Springing to action: CPR saves Michigan fan in cardiac arrest

U-M emergency physician encourages bystander CPR training


Marv Childrey (left) and Ron Clingerman, of Jackson County, Mich.

Don’t be fooled by the easy banter between Marv Chidrey, 57, and Ronald L. Clingerman, 62, who have been friends and fishing buddies since they worked at the same bank 20 years ago – “what we do is fishing, not catching,” Marv says. Ron pulled no punches last year when Marv collapsed in cardiac arrest at a University of Michigan football game.

He was on the ground, admittedly fumbling to do chest compressions on an unconscious Marv, when a stadium usher radioed for help and another bystander began CPR. In moments, Huron Valley Ambulance paramedics and U-M medical staff on duty at the stadium used a defibrillator to shock Marv’s heart in to rhythm. He’d had the “widow maker” heart attack, and after transport to U-M Hospital, a catheterization team at the U-M Frankel Cardiovascular Center opened Marv’s blocked heart artery.

“If someone is in cardiac arrest, you just have to remember to do two things,” says Robert Neumar, M.D., Ph.D., U-M’s chair of emergency medicine. “Call 911, and start hands-only CPR, pushing hard and fast on the center of the chest.”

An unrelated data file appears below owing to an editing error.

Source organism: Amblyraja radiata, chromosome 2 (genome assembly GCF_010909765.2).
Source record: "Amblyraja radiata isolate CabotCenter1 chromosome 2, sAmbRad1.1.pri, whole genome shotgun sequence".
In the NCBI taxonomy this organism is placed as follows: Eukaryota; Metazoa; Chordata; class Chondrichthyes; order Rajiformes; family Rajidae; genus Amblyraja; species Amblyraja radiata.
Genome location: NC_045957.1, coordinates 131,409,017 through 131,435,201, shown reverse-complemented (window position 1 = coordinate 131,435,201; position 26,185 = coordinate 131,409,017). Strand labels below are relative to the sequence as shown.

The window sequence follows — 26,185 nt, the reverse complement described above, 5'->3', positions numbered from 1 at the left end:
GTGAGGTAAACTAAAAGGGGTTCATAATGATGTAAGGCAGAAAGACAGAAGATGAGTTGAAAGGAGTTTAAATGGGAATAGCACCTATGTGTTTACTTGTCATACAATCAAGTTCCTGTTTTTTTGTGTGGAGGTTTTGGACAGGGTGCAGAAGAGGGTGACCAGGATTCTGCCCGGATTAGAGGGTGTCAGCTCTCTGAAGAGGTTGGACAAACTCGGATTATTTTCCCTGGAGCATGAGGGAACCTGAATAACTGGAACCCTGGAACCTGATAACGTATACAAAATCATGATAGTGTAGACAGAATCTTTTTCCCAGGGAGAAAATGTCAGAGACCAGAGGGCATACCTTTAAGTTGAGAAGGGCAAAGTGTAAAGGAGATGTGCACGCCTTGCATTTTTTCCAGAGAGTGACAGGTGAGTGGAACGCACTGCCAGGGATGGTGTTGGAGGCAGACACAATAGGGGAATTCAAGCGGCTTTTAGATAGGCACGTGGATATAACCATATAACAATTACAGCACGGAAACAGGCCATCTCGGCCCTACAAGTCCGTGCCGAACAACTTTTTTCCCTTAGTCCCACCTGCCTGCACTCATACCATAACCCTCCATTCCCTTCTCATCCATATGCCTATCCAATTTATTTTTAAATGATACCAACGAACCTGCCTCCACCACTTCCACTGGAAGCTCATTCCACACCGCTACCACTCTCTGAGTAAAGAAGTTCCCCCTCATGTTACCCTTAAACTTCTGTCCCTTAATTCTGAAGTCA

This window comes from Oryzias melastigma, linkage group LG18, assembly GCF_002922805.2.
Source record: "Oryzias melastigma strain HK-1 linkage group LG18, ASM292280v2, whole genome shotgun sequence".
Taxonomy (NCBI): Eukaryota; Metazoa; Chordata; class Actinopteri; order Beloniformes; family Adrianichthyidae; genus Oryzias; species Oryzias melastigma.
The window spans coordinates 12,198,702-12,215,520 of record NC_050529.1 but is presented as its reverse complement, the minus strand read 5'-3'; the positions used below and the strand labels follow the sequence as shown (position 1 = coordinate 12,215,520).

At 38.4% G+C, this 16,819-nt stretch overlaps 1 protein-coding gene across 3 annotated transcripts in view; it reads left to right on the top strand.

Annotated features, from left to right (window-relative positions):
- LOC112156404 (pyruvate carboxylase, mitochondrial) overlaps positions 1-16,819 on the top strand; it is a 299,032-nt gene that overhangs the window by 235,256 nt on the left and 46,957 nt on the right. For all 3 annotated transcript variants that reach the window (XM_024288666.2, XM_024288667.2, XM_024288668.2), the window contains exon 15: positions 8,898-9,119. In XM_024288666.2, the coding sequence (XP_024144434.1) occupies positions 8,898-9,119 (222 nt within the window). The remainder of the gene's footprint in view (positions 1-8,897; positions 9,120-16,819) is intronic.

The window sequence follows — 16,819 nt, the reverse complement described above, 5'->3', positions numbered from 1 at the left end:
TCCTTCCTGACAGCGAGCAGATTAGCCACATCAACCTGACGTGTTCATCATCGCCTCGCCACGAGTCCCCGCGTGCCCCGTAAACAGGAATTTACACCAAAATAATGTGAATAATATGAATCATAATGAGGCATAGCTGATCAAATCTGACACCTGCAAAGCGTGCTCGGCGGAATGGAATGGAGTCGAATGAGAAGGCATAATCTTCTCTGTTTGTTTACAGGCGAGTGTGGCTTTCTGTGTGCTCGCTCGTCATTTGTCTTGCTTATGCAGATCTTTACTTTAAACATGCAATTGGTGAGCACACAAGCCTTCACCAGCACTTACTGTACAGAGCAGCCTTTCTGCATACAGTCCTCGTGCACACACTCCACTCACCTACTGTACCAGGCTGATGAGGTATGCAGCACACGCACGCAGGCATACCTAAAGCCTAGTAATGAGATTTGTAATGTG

Most people who experience cardiac arrest at home, at work or in public die because they don’t get immediate CPR. Bystander CPR can triple a person’s chance of survival, says Neumar, who is leading an effort, called SaveMiHeart, to boost bystander CPR training in the state of Michigan.

Cardiac arrest survivor and grandpa

The near-death episode on Nov. 9, 2013 has re-defined a lot of moments for Marv. “I got a beautiful granddaughter I never would have seen if I hadn’t lived through that. She’s a darling little girl.” He lives with an ICD and underwent cardiac rehab at Allegiance Hospital to get back in shape.

Instead of raking leaves, Marv had gone to the U-M vs. Nebraska game with Ron and their wives. That morning he wasn’t feeling 100 percent, likely experiencing heart attack symptoms which can feel like heartburn or tightness in the chest. If Marv had suffered cardiac arrest at his Concord, Mich., home, he says he would have been in the yard alone.

On any given Saturday, medical teams at the University of Michigan stadium are ready to save a life, but bystanders can make life-saving steps until help arrives, says Neumar.

“Whether in a packed stadium, a grocery story or home, if someone is in cardiac arrest, as a bystander, don’t be afraid. Your quick action can be life-saving,” he says.

Take the next steps

NeumarRobert headshot (2)Robert Neumar, M.D., Ph.D., is chair of emergency medicine at the University of Michigan Health System. He is a renowned expert in brain damage after cardiac arrest and head trauma, and is researching ways to improve the brain’s ability to recover after cardiac arrest and traumatic brain injury. He’s a founding member of SaveMiHeart, a non-profit uniting the community, first responders and the State of Michigan with the mission of improving cardiac arrest survival.


HS_180x180For more than 160 years, the University of Michigan Health System has been a national leader in advanced patient care, innovative research to improve human health and comprehensive education of physicians and medical scientists. The three U-M hospitals have been recognized numerous times for excellence in patient care, including national rankings in many specialty areas by U.S. News & World Report.